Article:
After supper, she swipes two, maybe three cans of beer from the refrigerator, depending on how many are in there. She drinks them while she gets ready for their date. She samples the forgotten pill collection in her parents’ medicine chest. She likes the ones that say “Do not drive or operate heavy machinery” on the label. By the time he picks her up, she is feeling pretty loose around the edges and not as scared to try new things.

Once they’re alone, she takes her clothes off under the blanket and kicks them to the floor. She is embarrassed by the big, white bras her mother insists she wear, with their thick elastic straps and bulletproof cups, her plain cotton bloomers. She wishes she had some fancy underwear, but she’d have to hide it. Her mother looks through her closet and drawers. There’s no way she could ever find out. She’d go berserk and make her stop seeing him.

She wraps her retainer in a tissue and places it on the nightstand. Both lamps and the lightbulb in the bathroom need to be shut off before they get started. In the dark, she can take bigger risks and make believe she’s the kind of girl who knows what she is doing.

Only after they’re done and she’s certain he’s asleep does she leave the bed to pee and clean herself up. She would rather die than let him see her naked. She turns the TV on, creeping back into position next to him. She watches The Love Boat and the beginning of Fantasy Island. They have sex again, but it’s different this time. There is less urgency. She wonders if she should panic or not.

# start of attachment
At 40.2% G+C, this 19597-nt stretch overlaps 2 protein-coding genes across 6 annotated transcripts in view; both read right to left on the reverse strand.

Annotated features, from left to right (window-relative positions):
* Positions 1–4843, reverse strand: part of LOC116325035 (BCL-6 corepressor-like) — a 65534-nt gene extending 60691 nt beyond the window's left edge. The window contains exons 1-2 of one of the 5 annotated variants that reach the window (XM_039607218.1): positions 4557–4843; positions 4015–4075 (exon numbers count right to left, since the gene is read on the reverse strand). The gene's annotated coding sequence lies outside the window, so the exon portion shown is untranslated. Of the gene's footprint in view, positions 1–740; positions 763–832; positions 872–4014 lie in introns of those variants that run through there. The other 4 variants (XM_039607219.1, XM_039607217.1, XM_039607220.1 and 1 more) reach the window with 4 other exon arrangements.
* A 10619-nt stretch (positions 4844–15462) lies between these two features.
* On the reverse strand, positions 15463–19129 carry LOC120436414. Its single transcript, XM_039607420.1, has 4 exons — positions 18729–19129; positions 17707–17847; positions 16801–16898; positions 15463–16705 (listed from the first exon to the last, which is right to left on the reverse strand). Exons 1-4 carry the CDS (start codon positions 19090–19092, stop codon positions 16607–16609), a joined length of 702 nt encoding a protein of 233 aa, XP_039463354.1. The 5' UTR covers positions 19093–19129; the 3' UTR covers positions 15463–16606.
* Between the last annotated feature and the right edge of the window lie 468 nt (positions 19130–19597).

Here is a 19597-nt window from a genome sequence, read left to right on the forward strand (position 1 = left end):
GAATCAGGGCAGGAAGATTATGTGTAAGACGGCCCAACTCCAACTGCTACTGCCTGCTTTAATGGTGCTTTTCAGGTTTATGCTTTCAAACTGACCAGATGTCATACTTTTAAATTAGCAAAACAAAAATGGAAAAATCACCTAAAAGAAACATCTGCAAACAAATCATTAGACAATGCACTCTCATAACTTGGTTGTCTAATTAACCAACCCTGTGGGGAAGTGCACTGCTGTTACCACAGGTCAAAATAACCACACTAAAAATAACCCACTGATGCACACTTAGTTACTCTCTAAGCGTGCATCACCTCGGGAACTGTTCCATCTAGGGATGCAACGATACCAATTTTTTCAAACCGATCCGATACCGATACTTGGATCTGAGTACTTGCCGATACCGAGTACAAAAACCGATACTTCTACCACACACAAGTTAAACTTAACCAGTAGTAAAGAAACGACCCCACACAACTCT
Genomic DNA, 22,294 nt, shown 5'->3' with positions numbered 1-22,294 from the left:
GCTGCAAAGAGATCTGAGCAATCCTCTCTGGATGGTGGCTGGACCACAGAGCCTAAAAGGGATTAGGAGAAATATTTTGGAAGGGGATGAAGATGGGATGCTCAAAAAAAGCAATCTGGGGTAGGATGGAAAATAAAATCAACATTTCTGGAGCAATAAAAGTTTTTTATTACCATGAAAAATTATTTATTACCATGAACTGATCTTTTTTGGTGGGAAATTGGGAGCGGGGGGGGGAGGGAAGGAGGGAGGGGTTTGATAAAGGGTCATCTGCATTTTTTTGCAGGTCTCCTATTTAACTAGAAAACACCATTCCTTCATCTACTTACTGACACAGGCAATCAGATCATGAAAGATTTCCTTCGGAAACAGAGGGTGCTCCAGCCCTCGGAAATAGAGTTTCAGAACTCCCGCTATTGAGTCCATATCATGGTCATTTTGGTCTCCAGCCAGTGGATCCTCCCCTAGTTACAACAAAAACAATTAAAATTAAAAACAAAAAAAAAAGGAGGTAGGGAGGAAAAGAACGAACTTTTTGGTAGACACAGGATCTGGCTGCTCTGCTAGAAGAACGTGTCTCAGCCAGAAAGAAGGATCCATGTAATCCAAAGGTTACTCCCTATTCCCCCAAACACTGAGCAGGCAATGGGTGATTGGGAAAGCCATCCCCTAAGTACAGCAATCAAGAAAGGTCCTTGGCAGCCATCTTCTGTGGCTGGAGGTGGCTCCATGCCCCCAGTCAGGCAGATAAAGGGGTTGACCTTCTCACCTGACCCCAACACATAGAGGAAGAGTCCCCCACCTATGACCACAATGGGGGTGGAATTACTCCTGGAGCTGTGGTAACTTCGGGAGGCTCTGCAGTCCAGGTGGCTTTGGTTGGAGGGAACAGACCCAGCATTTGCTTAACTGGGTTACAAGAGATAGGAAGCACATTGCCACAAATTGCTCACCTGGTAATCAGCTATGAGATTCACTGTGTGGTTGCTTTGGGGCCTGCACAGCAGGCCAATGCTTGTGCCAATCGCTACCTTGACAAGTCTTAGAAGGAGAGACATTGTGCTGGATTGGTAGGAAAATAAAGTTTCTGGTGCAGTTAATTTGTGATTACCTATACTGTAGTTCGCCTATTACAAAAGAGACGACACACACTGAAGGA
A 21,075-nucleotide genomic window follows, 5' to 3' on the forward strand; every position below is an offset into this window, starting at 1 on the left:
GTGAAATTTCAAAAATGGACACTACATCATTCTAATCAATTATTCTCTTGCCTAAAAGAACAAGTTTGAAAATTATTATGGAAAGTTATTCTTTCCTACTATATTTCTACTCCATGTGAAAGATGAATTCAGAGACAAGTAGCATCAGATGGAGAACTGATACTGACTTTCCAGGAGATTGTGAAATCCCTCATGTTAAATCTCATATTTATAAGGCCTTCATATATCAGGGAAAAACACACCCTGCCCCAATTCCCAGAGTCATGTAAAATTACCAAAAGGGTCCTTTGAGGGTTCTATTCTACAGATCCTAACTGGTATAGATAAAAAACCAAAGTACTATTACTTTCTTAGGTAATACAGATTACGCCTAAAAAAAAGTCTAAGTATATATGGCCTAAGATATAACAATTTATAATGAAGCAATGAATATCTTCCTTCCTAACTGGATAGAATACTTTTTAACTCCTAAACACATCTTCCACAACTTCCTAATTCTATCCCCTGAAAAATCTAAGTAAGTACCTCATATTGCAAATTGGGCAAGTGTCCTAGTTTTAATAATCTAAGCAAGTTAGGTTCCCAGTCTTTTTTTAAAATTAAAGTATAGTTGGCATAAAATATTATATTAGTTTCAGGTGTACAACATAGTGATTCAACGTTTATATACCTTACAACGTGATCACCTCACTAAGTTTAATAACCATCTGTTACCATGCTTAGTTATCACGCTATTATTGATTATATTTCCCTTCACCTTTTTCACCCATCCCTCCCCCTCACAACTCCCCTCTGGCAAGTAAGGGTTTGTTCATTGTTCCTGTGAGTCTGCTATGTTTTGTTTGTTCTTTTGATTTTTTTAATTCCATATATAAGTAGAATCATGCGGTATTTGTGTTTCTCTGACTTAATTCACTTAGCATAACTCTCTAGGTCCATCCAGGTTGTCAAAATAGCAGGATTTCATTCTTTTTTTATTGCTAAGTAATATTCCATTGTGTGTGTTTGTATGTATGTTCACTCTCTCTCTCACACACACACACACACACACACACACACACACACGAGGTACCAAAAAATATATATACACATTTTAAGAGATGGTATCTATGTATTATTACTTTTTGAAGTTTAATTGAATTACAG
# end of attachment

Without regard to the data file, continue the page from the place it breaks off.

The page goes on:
She leaves a big, purple hickey on his neck, hoping he’ll reciprocate. She aches for some kind of proof that their relationship is real. He is hesitant and tries to explain that he doesn’t want either of them to get into trouble. She sulks and promises to keep it covered, so he gives in.

Afterward, they get dressed. She waits outside the front office while he returns the room key. She does not make eye contact with any other patrons in the parking lot.

Walking home, they talk about unremarkable stuff. What just happened between them is over for now, stored away until next time. It’s too hard to concentrate, otherwise. She can’t wait to tell her girlfriends about their daring exploits.

Once she is home, she realizes she’s forgotten her retainer at the motel. He tells her he will find it. As tired as she is, she stands frozen at the front door, willing him to reappear, appliance in hand. Her mother wakes up and starts asking questions. She answers each one with a lie. She pleads with God to not get caught. These are the only prayers she ever prays.

When he finally arrives, he is smiling. She hugs him tightly. His shirt is soaked with sweat. She whispers “Thank you” in his ear. He leaves without saying much.

She goes upstairs to change into pajamas. In the bathroom mirror, she studies the gift he’s left on her throat. She pinches and squeezes at the modest bruise and tries to make it bigger.